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Author(s): *Richard P. Evans, MD, University of Arkansas for Medical Sciences, Little Rock, AR

Title: Laminar air flow in the operating room - How effective is it in reducing infection?

Purpose: Developed in conjunction with the AAOS Patient Safety Committee this presentation provides a summary of the literature reviewed and the current state of understanding of the effect of laminar air flow in the operating room environment.

Methods: Laminar air flow in the orthopedic operating room remains a controversial subject. This presentation originated as an AAOS Infection Committee literature review and evaluation designed to provide an educated response to frequent inquiries from the academy fellowship and others. These inquiries have ranged from requests for an AAOS Advisory, a determination of effectiveness, recommendations of which systems were proven best to how to retrofit an existing operating room. With ¡¥Pay for Performance Standards¡¦ looming, all potential infection control measures available need to be considered. Both airborne bacteria and other sources of bacterial contamination must be reduced to a minimum to achieve optimal surgical site infection rates Decades of laminar flow operating room ventilation in combination with other infection control measures have improved infection rates; however no uniform opinion about laminar flow efficacy has developed. This current concepts review of laminar flow technology effectiveness was developed after evaluation of the Center for Disease Control, National Institutes of Health, orthopedic and affiliated literature. The latest information, technology and opinion are evaluated.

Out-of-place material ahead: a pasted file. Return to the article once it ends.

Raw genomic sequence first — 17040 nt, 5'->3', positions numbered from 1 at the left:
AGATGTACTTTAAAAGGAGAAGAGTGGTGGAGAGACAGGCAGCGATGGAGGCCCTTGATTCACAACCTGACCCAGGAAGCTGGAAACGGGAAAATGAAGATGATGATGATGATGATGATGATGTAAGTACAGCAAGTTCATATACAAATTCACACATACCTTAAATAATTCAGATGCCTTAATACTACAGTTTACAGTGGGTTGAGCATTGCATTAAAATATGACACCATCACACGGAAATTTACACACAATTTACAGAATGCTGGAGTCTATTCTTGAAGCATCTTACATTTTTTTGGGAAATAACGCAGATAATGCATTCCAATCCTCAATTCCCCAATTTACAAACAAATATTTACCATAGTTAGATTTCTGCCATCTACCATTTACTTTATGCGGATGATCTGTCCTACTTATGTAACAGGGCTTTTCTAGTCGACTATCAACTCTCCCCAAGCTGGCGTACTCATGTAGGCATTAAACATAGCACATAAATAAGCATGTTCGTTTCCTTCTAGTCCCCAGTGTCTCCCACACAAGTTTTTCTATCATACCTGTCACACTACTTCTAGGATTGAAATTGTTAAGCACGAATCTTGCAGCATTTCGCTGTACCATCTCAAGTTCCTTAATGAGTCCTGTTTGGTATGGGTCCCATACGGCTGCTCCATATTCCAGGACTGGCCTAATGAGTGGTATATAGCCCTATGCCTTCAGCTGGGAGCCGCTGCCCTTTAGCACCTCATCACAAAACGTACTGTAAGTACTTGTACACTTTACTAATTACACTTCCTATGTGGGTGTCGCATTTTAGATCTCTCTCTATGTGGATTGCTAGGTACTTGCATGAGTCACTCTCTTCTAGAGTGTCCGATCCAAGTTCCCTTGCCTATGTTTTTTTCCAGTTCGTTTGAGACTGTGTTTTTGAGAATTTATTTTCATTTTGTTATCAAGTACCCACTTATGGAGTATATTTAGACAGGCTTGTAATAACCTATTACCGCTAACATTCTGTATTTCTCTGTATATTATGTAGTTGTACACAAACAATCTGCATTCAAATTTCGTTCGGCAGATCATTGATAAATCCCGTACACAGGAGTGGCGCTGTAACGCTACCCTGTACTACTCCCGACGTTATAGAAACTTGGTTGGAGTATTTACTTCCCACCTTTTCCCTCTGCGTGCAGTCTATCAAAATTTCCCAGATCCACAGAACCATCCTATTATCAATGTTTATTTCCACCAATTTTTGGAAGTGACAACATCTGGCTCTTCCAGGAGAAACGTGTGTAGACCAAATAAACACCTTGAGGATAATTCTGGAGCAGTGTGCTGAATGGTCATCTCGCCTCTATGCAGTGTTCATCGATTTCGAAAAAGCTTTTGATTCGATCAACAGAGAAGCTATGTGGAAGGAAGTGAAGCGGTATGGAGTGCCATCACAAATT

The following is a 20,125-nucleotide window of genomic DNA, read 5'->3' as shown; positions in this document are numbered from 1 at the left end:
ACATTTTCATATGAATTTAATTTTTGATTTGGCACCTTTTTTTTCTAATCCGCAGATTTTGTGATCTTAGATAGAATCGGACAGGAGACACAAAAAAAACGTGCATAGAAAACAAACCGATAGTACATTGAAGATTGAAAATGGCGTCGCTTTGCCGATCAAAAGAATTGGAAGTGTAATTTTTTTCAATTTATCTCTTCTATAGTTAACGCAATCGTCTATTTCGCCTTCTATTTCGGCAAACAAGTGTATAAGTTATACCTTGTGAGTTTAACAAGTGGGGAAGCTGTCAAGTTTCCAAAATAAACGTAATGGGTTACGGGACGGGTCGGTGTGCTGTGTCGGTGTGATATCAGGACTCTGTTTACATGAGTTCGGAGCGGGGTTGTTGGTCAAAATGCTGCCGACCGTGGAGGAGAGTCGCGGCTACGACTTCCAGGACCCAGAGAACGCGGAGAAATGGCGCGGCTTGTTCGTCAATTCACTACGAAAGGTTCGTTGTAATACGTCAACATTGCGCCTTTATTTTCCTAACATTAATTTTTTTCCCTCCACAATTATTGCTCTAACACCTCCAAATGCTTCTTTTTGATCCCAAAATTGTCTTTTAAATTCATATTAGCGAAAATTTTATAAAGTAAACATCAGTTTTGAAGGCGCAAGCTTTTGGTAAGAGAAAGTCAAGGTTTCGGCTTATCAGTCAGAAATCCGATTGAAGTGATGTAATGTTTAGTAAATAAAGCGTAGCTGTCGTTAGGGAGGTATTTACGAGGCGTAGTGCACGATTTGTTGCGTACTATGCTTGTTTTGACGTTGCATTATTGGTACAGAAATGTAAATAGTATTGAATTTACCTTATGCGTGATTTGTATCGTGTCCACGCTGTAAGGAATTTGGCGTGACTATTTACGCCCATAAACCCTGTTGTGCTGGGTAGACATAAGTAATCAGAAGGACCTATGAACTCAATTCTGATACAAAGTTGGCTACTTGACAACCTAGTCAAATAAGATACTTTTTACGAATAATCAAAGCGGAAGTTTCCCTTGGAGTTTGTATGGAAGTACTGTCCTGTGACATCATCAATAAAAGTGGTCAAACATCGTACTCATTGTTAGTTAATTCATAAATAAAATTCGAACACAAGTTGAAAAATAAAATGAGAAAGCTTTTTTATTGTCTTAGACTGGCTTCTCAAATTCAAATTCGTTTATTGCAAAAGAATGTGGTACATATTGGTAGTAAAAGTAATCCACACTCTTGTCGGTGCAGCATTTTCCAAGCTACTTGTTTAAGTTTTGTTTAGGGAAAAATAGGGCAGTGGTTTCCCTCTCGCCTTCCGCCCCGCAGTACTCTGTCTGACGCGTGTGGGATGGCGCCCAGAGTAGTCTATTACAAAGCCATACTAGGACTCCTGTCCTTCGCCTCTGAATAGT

Results: Uncontrolled variables in the evaluation of laminar air flow include improved air turnover in traditional operating rooms, standardization of prophylactic antibiotics, behavioral change in personnel and awareness and elimination of other vectors of wound contamination. Laminar flow technology itself has evolved through the years. Improvement of laminar flow technology has presented its own evaluation challenge. This technology has evolved from fiberglass wall packs to High Efficiency Particulate Air (HEPA) filter filtration. HEPA-filtered laminar air flow can be provided by unidirectional horizontal flow from wall mounted units with and without curtains or sliding walls and by vertical air-flow systems. Each has its own associated problems of airflow disruption. To overcome these problems newer ¡§exponential laminar flow¡¨ systems have been developed in which air flow has the form of an upside down trumpet. However studies that document the merits of any one system do not include system design data. This makes it difficult to establish specific system comparisons and recommendations.

Discussion: The literature regarding laminar air flow remains compelling. The preference of many total joint surgeons is to use laminar flow and body exhaust suits when available. The analysis of surgical laminar air systems worldwide has resulted in specific standards. Examples are the UK Health Technical Memorandum (HTM 2025) in the United Kingdom and territories, and the German VDI Standards, both of which are being amended to comply with the International Standards Organization (ISO) 14644. The Centers for Disease Control (CDC) suggest that both ultra clean air and antimicrobial prophylaxis can reduce the incidence of surgical site infections in orthopaedic implant operations. Current CDC recommendations include the recommendation to consider performing orthopaedic implant operations in clean air and body exhaust suits. Additionally, the National Institutes of Health (NIH) Office of Research Services, Division of Engineering Services recently concluded that systems that provide laminar flow regimes represent the best option for contamination control in the operating room.

Musculoskeletal Infecton Society
Musculoskeletal Infecton Society
PO Box 714
Rochester, MN 55903